Fiscal conservatism is just as Catholic

Fiscal conservatism is just as Catholic

A thoughtful Catholic op-ed writer debunks the prevailing wisdom that only Democrats embody Catholic social teaching. Democrats claim that Republicans want to starve the hungry and put poor people out on the street, but that’s just not true. Now, on the one hand, some Republicans have bought into the liberal agenda that government handouts solve problems of poverty and need and approve “nanny government” programs. On the other hand, other Republicans recognize that such handouts do nothing to solve the problems people face and act to give people the means to provide for themselves. But liberals call this cold-hearted and pretend to be the only ones who care about people.

This article is a good short exposition of why political fiscal conservatism is just as compatible with Catholic social teaching as social conservatism. Just because many bishops appear to lean toward fiscal liberalism, doesn’t mean that it is the only position a good Catholic can take on the issues.

  • Todd,

    That’s all just anti-Republican liberal propaganda as shoved down our throat by the mass media everyday. Republicans aren’t the party of the corporate elite, they are the party of average Americans. Just to look at one statistic, in 2002 when you look at all donations to PACs and parties, the Democrats received 92 percent of their money from 23 donors who gave at least $1 million each, while Republicans got 64 percent of their money from people who gave less than $200 each. (That’s from a recent Mona Charen column.)

    Sorry, Todd, but liberal dogma won’t go unanswered and unchallenged here.

  • I will agree with one thing Todd had to say. In order to fit in with either of the big parties, one has to allow for a bit of compromise. But then I’d rather compromise with the Republicans on some social justice stuff than with the Democrats in the murder of children.

  • I wouldn’t say the Republican offers major obstacles. They’re not even in the same league as the Democrats. And let’s not forget that there’s quite a large latitude on what’s an acceptable position on the death penalty. Church teaching allows for it in certain circumstances.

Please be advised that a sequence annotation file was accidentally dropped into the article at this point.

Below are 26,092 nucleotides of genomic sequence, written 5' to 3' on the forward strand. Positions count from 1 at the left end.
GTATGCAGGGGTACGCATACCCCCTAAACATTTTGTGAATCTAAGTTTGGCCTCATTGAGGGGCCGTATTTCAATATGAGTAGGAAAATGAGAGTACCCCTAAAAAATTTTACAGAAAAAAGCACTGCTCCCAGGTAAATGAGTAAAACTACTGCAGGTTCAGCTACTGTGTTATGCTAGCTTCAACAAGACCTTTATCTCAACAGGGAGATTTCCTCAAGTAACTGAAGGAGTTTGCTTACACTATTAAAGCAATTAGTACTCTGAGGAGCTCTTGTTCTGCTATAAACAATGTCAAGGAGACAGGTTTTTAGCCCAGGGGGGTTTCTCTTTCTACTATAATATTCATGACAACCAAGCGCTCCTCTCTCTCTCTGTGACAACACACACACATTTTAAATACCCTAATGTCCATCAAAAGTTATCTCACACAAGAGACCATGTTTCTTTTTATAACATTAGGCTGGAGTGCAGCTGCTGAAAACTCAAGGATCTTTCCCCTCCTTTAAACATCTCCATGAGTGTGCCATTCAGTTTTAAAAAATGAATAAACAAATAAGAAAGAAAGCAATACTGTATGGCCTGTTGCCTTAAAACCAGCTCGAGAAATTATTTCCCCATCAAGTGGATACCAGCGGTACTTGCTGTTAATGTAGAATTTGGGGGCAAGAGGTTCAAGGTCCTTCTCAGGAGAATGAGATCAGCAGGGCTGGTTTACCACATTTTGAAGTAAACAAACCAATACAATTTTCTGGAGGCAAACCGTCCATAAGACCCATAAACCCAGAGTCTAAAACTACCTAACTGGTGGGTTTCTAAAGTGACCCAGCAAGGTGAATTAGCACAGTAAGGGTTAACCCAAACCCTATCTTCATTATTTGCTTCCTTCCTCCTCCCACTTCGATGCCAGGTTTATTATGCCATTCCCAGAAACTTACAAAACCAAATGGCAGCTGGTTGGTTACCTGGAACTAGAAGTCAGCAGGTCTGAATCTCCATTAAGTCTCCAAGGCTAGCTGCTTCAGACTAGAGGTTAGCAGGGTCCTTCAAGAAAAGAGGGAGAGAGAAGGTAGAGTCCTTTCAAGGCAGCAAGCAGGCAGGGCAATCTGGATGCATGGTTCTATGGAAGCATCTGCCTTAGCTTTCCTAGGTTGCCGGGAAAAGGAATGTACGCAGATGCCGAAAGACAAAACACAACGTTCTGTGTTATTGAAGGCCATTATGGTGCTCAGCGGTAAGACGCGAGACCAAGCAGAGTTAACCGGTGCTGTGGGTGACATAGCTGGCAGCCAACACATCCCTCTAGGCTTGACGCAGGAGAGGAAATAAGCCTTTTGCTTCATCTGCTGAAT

And the US Catholic bishops’ stated positions on the issues raised by Novak are by no means the only permissible position. This is one of the areas when, again, the Church’s teachings allow for a variety of opinions. What it comes down to then is prudential judgment over which positions are indeed better than others.

  • Actually, you contradict yourself. The Pope does not say that the circumstances do not occur, but that they are rare. There is a difference. I happen to agree that we don’t need the death penalty in the US, but that’s not to say that a good Catholic can’t argue that the rare circumstance does apply to the US. A good Catholic can be for or against the death penalty within the “rare circumstance” criterion; that’s a wide latitude. You contradict yourself there as well: You say no latitude and then provide the exception.

    As for abortion, the directness is a matter of prudential judgment. The doctor and parents must judge whether this particular circumstance fits the moral criteria laid out by the Church.

  • Borrowing into oblivion is immoral. Borrowing to meet current needs is not. I agree that it would be preferable to not borrow, so you must agree with the Republican principle of the smaller government. Now which should we cut first? Department of Education?

    If you think the Dems are not liberal, I’m getting a very clear sense of your political leanings.

  • One of the few legitimate roles of the federal government is providing for the common defense. After 9/11 I don’t know how anybody can say the defense budget should be cut.

    And Reagan proved that tax cuts stimulate the economy and provide more tax revenue, not less. If that weren’t true, then no retailer would ever hold sales.